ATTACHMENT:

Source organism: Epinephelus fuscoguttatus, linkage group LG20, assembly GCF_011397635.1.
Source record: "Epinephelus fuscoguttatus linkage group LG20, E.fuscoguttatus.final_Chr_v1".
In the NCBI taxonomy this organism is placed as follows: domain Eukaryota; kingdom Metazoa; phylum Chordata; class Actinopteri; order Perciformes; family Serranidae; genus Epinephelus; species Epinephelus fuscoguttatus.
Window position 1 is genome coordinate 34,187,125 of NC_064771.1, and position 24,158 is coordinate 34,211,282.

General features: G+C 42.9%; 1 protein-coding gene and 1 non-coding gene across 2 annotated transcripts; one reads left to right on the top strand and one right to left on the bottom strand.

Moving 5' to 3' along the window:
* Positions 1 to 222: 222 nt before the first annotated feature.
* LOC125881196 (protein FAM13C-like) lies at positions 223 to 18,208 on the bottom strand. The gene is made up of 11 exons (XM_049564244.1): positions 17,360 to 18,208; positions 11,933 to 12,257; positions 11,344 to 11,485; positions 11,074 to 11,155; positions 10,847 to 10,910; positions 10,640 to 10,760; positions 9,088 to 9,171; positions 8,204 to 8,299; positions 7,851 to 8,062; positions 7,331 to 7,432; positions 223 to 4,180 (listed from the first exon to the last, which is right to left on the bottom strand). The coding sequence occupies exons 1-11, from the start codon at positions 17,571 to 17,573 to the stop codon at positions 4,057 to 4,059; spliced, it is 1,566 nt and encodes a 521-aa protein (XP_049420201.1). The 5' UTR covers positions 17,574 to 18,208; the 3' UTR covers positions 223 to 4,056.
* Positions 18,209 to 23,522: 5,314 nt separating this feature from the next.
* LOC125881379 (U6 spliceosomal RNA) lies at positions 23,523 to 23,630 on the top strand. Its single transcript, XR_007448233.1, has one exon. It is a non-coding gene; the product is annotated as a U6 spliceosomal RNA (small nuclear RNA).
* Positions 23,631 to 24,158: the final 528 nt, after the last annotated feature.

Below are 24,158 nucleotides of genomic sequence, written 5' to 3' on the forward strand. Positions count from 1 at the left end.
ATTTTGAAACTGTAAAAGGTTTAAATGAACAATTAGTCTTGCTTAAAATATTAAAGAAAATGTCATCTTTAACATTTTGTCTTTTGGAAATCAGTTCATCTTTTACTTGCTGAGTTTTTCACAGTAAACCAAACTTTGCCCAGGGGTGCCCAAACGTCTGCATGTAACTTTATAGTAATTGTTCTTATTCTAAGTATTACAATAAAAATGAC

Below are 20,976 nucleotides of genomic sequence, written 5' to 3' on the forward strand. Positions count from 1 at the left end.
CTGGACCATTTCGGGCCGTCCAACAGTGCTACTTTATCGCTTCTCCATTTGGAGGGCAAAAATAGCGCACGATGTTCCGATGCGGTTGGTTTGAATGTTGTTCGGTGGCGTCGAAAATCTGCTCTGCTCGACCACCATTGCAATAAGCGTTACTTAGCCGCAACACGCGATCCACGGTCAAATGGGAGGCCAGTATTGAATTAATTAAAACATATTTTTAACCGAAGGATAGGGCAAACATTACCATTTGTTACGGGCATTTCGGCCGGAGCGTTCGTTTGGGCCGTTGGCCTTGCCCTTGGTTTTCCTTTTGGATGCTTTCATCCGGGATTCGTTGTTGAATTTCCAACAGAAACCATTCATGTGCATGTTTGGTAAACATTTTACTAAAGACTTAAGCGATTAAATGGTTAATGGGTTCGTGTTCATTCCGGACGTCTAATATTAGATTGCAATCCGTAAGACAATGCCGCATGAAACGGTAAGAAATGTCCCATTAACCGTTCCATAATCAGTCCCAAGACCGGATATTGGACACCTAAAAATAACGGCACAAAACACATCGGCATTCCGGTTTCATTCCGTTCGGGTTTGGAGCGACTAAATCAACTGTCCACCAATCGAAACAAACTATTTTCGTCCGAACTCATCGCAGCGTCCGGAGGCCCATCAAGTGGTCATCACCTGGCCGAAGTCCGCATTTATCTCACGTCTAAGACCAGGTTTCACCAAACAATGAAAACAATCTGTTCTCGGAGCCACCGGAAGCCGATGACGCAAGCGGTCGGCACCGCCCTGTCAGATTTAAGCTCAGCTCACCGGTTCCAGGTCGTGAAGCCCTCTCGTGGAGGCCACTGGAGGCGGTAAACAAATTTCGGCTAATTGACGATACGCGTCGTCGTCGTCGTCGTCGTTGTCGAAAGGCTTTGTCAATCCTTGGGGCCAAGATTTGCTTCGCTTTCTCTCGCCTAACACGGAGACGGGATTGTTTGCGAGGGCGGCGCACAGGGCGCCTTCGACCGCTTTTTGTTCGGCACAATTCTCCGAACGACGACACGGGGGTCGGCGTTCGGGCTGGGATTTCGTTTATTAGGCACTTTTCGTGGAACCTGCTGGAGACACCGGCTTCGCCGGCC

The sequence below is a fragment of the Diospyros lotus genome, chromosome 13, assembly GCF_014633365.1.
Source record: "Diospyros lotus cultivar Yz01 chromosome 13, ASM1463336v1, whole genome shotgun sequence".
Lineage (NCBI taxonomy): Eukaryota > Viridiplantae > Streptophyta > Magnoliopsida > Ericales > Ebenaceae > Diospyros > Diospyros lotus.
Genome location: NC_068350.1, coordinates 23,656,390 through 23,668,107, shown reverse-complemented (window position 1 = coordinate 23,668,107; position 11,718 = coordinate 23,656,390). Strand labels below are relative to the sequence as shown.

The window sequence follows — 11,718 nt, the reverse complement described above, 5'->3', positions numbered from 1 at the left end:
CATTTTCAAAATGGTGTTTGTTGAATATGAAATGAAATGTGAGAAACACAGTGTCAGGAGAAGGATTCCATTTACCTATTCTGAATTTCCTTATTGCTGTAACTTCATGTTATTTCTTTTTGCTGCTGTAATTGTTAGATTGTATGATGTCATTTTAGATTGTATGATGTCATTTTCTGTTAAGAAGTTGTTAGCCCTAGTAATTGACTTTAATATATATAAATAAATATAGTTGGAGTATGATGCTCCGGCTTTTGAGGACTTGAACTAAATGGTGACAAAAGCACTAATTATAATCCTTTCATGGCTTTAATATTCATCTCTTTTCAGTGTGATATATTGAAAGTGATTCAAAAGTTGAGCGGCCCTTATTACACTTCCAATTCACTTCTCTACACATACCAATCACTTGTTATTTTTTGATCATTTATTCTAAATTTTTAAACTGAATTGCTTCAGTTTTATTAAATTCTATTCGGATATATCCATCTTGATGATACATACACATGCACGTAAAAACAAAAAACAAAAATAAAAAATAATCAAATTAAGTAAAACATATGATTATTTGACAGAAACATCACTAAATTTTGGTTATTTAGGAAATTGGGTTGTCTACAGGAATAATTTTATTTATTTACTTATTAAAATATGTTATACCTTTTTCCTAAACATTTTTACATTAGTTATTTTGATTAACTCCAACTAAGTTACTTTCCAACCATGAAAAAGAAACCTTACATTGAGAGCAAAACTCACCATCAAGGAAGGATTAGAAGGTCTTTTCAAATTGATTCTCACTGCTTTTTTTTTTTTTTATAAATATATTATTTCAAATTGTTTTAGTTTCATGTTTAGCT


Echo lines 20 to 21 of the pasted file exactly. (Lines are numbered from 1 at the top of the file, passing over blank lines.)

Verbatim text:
The window sequence follows — 11,718 nt, the reverse complement described above, 5'->3', positions numbered from 1 at the left end:
CATTTTCAAAATGGTGTTTGTTGAATATGAAATGAAATGTGAGAAACACAGTGTCAGGAGAAGGATTCCATTTACCTATTCTGAATTTCCTTATTGCTGTAACTTCATGTTATTTCTTTTTGCTGCTGTAATTGTTAGATTGTATGATGTCATTTTAGATTGTATGATGTCATTTTCTGTTAAGAAGTTGTTAGCCCTAGTAATTGACTTTAATATATATAAATAAATATAGTTGGAGTATGATGCTCCGGCTTTTGAGGACTTGAACTAAATGGTGACAAAAGCACTAATTATAATCCTTTCATGGCTTTAATATTCATCTCTTTTCAGTGTGATATATTGAAAGTGATTCAAAAGTTGAGCGGCCCTTATTACACTTCCAATTCACTTCTCTACACATACCAATCACTTGTTATTTTTTGATCATTTATTCTAAATTTTTAAACTGAATTGCTTCAGTTTTATTAAATTCTATTCGGATATATCCATCTTGATGATACATACACATGCACGTAAAAACAAAAAACAAAAATAAAAAATAATCAAATTAAGTAAAACATATGATTATTTGACAGAAACATCACTAAATTTTGGTTATTTAGGAAATTGGGTTGTCTACAGGAATAATTTTATTTATTTACTTATTAAAATATGTTATACCTTTTTCCTAAACATTTTTACATTAGTTATTTTGATTAACTCCAACTAAGTTACTTTCCAACCATGAAAAAGAAACCTTACATTGAGAGCAAAACTCACCATCAAGGAAGGATTAGAAGGTCTTTTCAAATTGATTCTCACTGCTTTTTTTTTTTTTTATAAATATATTATTTCAAATTGTTTTAGTTTCATGTTTAGCT